Birth of Equality and the Death of Chivalry Essay

Birth of Equality and the Death of Chivalry Essay

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The Birth of Equality and the Death of Chivalry


"...And now it's time for girls on trampolines!"  Adam Corolla of The Man Show shouts at the end of the insipid program supposedly providing men with "manly" entertainment;  "We give men what they want to see."  This show involves beer guzzling at its best, childish antics involving midgets and the degradation of women in many forms.  It seems as though chivalry may truly have died.  In the woman's on-going quest for equality, the respect and reverence they were once treated with has changed.
 
Technically chivalry is defined as the moral code of knights in medieval times i.e.: dignity, courtesy, bravery, generosity, and gallantry.  This was the manner of respect in which women were to be treated, and a knight was to uphold the code always.  One can imagine courtly ladies strolling through the court in fine gowns, and having a chivalrous knight lay his cloak over a muddy patch so the ladies shan't muss their shoes. These days should some kind man stand for an extra second at a door to keep it open for an approaching woman, she may be amazed at this display of courtesy. 
 
Hand on door, or cloak in mud, this is and was respectively, the mark of a refined man.  "The self-conscious command of fine manners, whether the proper way of hunting, dressing, addressing a superior, or wooing a lady, became a key mark of an aristocrat"(20).  In literature, "Despite the limitations of their actual power, women were the focus, often the worshiped focus, of much of the best imaginative literature of the twelfth and thirteenth centuries..."(18). Though chivalry is connected with the medieval times, Edmund Spencer wrote of a chivalrous knight in The Red Crosse Knight of The Faerie Queene...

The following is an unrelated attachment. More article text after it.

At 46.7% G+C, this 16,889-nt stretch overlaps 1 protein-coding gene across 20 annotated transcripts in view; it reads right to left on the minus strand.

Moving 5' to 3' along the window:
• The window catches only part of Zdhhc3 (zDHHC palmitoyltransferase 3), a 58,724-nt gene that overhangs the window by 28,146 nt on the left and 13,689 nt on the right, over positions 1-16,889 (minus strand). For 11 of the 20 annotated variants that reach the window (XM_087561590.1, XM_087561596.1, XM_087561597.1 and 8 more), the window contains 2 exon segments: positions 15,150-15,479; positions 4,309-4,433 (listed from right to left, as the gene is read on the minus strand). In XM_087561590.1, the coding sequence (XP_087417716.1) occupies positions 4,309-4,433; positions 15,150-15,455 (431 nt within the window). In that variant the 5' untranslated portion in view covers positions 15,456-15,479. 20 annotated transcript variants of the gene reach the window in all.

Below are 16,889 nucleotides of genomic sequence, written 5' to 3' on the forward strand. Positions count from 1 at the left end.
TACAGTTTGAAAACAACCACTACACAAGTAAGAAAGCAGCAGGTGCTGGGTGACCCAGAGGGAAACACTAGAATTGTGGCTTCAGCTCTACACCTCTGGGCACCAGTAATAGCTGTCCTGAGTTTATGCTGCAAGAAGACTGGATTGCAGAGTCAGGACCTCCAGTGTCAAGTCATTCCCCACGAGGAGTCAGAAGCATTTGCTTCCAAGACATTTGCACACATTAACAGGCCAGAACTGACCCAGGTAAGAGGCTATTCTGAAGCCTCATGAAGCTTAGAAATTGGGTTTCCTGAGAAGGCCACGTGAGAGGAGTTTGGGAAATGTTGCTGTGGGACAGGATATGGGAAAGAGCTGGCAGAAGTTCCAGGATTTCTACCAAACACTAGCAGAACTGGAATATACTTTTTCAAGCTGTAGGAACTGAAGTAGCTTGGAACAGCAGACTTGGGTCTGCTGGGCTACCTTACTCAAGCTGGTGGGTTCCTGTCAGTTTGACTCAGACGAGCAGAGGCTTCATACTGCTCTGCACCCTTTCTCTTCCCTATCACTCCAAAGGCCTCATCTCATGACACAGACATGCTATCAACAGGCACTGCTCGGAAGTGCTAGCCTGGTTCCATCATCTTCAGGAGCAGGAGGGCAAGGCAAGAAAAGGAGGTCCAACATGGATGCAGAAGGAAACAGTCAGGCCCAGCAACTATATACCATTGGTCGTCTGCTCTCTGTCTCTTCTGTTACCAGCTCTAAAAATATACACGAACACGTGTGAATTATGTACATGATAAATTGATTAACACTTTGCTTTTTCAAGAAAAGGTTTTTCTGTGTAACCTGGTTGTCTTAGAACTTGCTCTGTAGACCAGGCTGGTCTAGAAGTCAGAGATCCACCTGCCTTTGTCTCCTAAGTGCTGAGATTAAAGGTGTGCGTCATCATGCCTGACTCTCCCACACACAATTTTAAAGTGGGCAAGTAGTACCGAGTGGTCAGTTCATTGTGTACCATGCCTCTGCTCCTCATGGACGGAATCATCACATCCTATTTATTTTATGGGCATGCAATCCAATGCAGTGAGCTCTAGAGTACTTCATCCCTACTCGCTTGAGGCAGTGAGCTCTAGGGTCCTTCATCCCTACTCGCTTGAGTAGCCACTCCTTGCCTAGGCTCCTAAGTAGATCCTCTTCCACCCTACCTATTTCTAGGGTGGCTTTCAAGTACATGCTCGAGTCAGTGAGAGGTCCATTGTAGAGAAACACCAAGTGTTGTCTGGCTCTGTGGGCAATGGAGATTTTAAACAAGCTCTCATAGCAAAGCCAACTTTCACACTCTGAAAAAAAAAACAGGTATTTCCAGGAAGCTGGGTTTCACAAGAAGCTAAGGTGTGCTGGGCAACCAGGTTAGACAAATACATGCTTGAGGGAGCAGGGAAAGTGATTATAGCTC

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...ved out of fantasyland and into reality.  For some this was too far into reality, Swift goes so far as to describe the lady's chamber pot, "...he lifts the lid: there need no more, he smelt it all the time before" (   ).  A man of virtue would not dare to embarrass a woman by revealing her dressing room secrets.

With the respect women were just starting to gain as thinkers, the respect of ideal sweet perfection dwindled.  No longer was she a mystery to be worshipped.  Slowly as men realized that women are capable thinkers, the need to react to her in a manner different from men became less necessary.  If women are so equal they can defend their own virtue.     By our times most men have figured out women can reason just as well as men, and women hold office in nearly every position that men do.  Supposedly we are the equals, which has led to the death of chivalry.

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